Before Asus and MSI came along, this was the most commonly seen connector for addressable RGB - a 3-pin JST-SM connection. It's also sometimes referred to as just plan "JST" but that's not accurate. JST is a company - Japan Solderless Terminals - that makes a wide variety of different types of connectors. The SM series is just one type and we also see other types of JST connectors, such as XH and PH, used in some computer RGB implementations. It's a connector that you will often see on inexpensive, off-the-shelf WS2812B strips that you can get from a wide variety of sources that don't specifically target computer system RGB. It's a good, solid connection with a positive lock that doesn't come loose easily. In that way, it's far superior to the "motherboard" style connector adopted by the various motherboard manufacturers. However, it doesn't have a wire-to-board interface and it's a bit bulky, making it somewhat less than ideal for use in computer system RGB, where you need to connect to the board (somehow) and space can often be tight.
This is where things get interesting. Below are some of the devices that we most commonly see questions about from customers and the adapter to use with them, as well as any tips we might have for usage.
- 011-Dynamic Case: The various "flavors" of this massively popular case use a motherboard-style connector to connect the case's built-in RGB with a controller - whether that is a motherboard or a Corsair controller with one of our adapters. Once connected, you'll need to configure it for "motherboard control" mode by pressing the RGB selector button - check the manual for details on this. The case RGB does have its own power source and only needs the RGB data signal from the controller.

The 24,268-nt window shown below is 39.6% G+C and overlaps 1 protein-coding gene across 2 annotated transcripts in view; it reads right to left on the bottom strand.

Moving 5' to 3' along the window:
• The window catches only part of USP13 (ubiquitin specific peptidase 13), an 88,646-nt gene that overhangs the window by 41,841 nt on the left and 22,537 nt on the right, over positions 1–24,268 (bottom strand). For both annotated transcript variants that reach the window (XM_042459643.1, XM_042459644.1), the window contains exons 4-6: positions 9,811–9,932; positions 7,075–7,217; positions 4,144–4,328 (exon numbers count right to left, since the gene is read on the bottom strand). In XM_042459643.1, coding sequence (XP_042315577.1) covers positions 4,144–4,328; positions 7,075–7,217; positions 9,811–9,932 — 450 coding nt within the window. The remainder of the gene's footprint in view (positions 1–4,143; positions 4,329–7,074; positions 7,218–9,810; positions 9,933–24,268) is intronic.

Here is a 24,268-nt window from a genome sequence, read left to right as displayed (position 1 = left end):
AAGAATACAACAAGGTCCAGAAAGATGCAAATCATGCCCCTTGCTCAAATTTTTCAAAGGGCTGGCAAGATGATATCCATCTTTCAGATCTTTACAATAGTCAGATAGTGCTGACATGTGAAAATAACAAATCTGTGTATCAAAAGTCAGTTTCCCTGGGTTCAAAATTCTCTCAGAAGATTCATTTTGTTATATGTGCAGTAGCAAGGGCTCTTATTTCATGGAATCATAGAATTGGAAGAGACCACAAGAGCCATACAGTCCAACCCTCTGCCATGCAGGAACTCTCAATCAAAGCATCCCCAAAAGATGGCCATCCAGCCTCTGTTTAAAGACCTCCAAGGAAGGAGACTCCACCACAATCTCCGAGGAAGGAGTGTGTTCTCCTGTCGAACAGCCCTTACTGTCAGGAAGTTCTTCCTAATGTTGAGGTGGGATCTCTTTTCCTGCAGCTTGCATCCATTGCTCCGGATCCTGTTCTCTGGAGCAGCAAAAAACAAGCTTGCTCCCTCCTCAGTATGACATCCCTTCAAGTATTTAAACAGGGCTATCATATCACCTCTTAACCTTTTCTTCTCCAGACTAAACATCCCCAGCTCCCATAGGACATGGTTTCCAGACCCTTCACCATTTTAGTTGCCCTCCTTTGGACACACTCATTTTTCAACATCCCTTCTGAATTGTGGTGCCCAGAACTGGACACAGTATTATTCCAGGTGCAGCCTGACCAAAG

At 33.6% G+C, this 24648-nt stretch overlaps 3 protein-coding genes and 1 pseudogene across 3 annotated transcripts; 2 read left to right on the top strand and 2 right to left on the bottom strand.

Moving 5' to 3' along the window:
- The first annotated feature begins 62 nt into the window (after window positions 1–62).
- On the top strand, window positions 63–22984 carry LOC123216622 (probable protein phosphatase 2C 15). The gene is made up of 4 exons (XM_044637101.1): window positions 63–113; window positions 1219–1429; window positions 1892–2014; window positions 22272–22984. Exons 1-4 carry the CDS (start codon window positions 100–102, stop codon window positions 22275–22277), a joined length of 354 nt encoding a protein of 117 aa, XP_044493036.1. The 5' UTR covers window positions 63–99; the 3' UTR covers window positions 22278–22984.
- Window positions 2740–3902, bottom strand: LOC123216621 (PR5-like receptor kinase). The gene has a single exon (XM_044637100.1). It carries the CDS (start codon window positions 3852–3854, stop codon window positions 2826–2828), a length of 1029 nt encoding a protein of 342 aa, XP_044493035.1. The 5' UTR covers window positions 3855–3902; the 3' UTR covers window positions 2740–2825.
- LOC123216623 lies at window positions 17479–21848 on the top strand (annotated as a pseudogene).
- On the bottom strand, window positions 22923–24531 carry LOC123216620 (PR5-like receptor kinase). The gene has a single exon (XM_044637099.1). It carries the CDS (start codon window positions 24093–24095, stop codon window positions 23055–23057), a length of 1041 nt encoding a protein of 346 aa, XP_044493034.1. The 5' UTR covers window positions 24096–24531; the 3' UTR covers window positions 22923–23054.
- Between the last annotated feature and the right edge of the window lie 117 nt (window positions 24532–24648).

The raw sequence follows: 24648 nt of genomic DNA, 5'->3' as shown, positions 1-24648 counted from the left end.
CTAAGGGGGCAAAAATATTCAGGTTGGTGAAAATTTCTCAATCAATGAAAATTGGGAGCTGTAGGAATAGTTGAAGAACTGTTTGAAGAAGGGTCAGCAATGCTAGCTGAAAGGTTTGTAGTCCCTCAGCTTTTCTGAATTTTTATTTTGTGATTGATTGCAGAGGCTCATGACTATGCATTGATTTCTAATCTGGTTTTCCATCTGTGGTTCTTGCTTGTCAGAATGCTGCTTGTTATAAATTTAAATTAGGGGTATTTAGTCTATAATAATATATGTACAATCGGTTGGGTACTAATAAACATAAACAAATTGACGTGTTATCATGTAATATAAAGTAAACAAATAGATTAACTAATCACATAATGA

- Strimer (Original): The original Lian Li Strimer uses a JST-SM connection (curiously, their marketing calls this a "standard" connection) to both the 24-pin ATX Strimer and the 16-pin PCIe Strimer. The ATX Strimer has a built-in splitter so you can connect the PCIe Strimer to it. These are powered from the controller so you do need to keep your power budget in mind.
- Strimer Plus: The newer Lian Li Strimer Plus comes with a controller and a motherboard RGB connector so you'll want to use the Corsair to Aura/Mystic Light Adapter with it. Once connected, set the controller to "motherboard control" mode by pressing M2 for 2-3 seconds. These are powered from the controller. The output connector from the Strimer Plus' controller will provide data and ground, but no power. This can be connected to an RGB Fan LED Hub using our Aura/Mystic Light to Corsair adapter and a Fan Hub cable.
- Cases (EvolvX, Pro2, etc) : These will use the motherboard-style connector so the Corsair to Aura/Mystic Light Adapter will do the trick for you. In most instances, it does not require any setting but will switch automatically to motherboard control. This does, however, require the presence of the +5V connector so you can't use them with a hub splitter.
- Neon Strips, RGB Strips : These natively have a JST-SM connector on them but come with an adapter for motherboard RGB. You can use either our Corsair to JST-SM adapters or our Corsair to Aura/Mystic Light adapters with them. One note - the motherboard adapter that they ship with will provide you an extra bit of length for installation. Both are powered from the controller so you do need to keep your power budget in mind.
- Halos Digital: These natively have a JST-SM connector on them but come with an adapter for motherboard RGB. You can use either our Corsair to JST-SM adapters or our Corsair to Aura/Mystic Light adapters with them. One note - the motherboard adapter that they ship with will provide you an extra bit of length for installation. Like the strips, they are powered from the controller and these do have a lot of LEDs - so they do consume a good bit of current. Be careful too - the Halos also come in a non-Digital version (Analog RGB) that have 4-pin JST-SM connectors and do not work with our adapters.